The casino is an entire world in itself. There are no windows or clocks, but flashing lights and the sound of spinning coins and clicking buttons are all that you will hear. The crap table is another attraction that draws people to the slot machines. Televised Texas Hold’Em tournaments have raised the stakes in poker. This is entertainment, recreation, fun diversion, escape from the everyday and a chance at beating the odds for the majority of gamblers. Others, which is about three percent of the adult population consider it an addiction and an endless rollercoaster of excitement, despair, and joy.
One of the most common characteristics of any addiction is the fact that repeated behavior can lead to many negative consequences. Pathological gambling is an example of this. Someone who has compulsive gambling will often suffer severe financial and relationship problems before they seek help. His or her life could be in chaos.
Compulsive gamblers often believe that the next round will save them. If the numbers are correct, the money or credit won can be “invested” again. Gambling addiction is not a new phenomenon. However, electronic poker and the lightning speed of modern slot machines as well as Internet gambling has actually increased the time it takes for people to gamble.
Like other addictions, pathological gambling is both a psychological and biological disease. Although we don’t yet know everything that causes gambling addiction, many of these factors include psychological, social and family elements. The brain neuropathways that control the brain’s mechanisms can be affected by an individual’s perceptions of rewarding experiences. Gambling may be a way for an individual to escape from their pain.
We have seen 15-20% of patients with cross-addictionive disorders such as addiction to alcohol or drugs that combine problem gambling and drug dependence. According to some estimates, 35 percent of people with substance abuse or dependence have also met the criteria for pathological gaming at one time in their lives. The South Oaks Gambling Screen (SOGS) is an accepted psychosocial diagnostic tool that can be used to diagnose a gambling problem.
Both gambling addiction and substance abuse can progress to progressive diseases. They may include inability to control impulses to use or gamble, denial, anxiety mood swings, depression, and the desire for immediate gratification. Like chemical dependency, gambling can provide euphoric highs that are often followed by emotional valleys, remorse, and shame. Gambling is different from substance addiction in that an alcoholic or drug addict doesn’t believe that the substance can help him recover and solve his problems. A compulsive gambler believes that the Big Win will fix all of his problems.
Gambling addictions can lead to symptoms like blackouts, sleep disorders, and hopelessness. Compulsive gambling can lead to divorce, work and relationship problems, as well as arrests. Compulsive gambling can lead to a person’s overall health being neglected. This includes medical conditions that were ignored. Gambling addiction can lead to dysfunctional families that are centered around the addict. Emotionally and physically neglected children can be affected. Studies show that children who are pathological gamblers have a tendency to become addicted long-term.
It is crucial that gambling and chemical addictions are treated together. Gambling addiction, like chemical dependency, is treated holistically using the Twelve Step Philosophy. The treatment is individual and considers gender and age.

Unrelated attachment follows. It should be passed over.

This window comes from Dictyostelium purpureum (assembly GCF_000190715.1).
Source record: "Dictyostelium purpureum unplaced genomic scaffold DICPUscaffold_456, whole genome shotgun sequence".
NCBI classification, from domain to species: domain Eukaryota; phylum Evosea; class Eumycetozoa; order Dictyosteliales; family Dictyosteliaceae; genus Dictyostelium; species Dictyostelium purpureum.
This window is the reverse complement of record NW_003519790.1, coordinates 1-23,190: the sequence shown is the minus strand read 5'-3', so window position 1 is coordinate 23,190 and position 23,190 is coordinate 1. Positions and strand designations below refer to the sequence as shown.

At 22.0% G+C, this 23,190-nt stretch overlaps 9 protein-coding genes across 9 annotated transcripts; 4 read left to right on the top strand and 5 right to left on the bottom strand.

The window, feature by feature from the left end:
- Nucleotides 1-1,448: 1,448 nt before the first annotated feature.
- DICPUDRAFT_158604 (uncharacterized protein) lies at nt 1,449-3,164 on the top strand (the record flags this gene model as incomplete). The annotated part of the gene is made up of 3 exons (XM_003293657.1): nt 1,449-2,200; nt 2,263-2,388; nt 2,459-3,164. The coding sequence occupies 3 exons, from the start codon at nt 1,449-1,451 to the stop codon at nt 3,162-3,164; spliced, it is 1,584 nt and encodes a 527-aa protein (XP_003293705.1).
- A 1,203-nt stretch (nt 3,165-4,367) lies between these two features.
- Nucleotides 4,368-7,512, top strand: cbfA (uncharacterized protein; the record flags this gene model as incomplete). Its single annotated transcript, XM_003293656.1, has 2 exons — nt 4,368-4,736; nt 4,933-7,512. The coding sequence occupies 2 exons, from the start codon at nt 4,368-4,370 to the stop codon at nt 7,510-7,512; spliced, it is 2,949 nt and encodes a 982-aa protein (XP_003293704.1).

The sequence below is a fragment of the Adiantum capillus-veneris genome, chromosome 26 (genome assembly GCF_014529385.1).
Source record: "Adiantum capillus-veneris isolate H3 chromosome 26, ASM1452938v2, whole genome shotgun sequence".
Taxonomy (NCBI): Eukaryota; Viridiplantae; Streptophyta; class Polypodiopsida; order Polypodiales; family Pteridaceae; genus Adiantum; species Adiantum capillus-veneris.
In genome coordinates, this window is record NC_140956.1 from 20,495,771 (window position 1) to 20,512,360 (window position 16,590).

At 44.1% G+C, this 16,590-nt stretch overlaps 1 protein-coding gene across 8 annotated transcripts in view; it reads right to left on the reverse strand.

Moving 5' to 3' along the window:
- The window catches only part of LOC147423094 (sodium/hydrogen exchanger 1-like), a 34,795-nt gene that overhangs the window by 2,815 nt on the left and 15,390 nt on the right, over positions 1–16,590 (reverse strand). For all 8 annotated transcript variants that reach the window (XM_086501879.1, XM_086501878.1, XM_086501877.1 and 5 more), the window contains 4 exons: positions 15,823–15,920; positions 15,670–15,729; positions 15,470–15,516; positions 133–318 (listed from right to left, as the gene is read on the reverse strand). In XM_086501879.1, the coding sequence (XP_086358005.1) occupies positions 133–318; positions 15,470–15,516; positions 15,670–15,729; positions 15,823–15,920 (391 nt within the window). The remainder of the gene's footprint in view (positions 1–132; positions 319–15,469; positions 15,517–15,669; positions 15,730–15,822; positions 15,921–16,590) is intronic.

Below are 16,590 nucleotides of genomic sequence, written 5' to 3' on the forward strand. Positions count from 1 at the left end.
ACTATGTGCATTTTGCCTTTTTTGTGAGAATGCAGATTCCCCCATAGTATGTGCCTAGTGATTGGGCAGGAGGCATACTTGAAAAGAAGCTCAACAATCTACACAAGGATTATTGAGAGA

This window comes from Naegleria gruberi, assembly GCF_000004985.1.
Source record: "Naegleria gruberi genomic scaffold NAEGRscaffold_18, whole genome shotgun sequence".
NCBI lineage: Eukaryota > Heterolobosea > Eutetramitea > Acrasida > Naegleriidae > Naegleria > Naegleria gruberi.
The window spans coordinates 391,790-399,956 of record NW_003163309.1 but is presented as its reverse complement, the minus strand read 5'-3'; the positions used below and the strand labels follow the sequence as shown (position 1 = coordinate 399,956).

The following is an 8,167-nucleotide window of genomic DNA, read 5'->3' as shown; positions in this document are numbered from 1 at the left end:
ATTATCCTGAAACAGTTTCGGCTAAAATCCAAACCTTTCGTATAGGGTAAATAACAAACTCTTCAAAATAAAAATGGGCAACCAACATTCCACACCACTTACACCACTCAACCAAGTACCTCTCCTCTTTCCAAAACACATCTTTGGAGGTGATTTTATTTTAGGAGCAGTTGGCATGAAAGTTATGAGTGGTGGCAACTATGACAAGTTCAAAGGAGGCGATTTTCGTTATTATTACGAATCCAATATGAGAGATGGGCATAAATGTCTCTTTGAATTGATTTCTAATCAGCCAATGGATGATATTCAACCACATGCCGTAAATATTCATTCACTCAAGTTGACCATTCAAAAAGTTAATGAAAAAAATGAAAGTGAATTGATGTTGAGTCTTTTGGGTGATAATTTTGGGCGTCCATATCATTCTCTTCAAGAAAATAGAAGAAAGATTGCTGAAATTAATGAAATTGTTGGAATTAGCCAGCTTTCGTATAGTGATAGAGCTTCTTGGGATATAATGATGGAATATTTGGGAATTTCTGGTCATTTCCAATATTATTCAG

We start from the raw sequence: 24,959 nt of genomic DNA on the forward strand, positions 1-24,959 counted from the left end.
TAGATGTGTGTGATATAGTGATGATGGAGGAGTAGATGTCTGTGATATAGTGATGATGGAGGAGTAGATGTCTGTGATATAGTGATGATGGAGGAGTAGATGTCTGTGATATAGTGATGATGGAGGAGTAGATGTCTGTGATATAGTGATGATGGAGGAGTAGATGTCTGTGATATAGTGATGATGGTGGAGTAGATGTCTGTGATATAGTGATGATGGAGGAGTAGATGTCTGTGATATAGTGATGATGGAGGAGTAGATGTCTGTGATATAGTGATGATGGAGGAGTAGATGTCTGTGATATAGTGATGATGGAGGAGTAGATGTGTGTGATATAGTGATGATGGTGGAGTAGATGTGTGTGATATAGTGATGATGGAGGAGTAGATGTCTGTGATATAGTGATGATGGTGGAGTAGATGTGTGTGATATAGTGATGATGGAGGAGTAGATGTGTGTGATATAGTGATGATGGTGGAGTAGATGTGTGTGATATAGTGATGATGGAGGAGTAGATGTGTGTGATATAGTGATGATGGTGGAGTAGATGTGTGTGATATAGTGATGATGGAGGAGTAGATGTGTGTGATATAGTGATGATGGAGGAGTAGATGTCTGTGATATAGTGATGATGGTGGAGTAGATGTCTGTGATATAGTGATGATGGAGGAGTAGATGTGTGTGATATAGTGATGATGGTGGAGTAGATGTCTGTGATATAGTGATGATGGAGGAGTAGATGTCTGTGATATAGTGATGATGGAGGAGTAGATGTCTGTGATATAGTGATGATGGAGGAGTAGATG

Gaming: Is it worth the risk?
Experts, such as Dr. Henry Lesieur from St. John’s University in NY, who coauthored the SOGS screening assessment and believes it’s not about money. However, money can become a major issue. Many people find the main motivation to take action. It may feel similar to taking cocaine, being active can be a high. Habitual gamblers use the term “Chasing Losses” to describe their attempt to recover gambling losses through winning. Action gamblers like to gamble at racetracks, casinos, and other venues that are “live”. They are often referred to as “high rollers” by casinos and receive comped meals and rooms. Some gamble to get action, while others use compulsive gambling as a way to numb their emotions, making it a temporary escape.
Gender and age as factors
In 2002, University of Connecticut Health Center psychiatrists conducted a study that evaluated the gambling behavior of patients seeking treatment. They found significant differences in terms of gender and age in pathological gamblers. The middle aged (age 36-55), and older gamblers had a higher percentage of women (45-55 percent) than the younger gamblers (18-35%) at 23 percent. Older women and middle-aged women don’t gamble regularly until they are 55 years old, while older men report a long-standing gambling habit. Surprisingly, women also wagered the most in the first month of treatment. The most serious problems reported by younger gamblers were those related to substance abuse and social and legal issues. However, older gamblers had more problems with employment.
There’s hope for recovery
Like other addicts, pathological gamblers can and will recover. Cognitive Behavioral Therapy can be combined with Rational Emotive Therapy to change unhealthy thoughts and behaviors. Dialectical Behavioral Therapy helps people to live life on their own terms, rather than escape from painful emotions and compulsive addictive behaviors.
The holistic approach to addiction treatment is one that takes into account all aspects of the person. For impulse control and ongoing support, it is important to continue care. A professional financial advisor may be required for a recovering gambler. Family therapy can help build a healthy, supportive family to support continued recovery.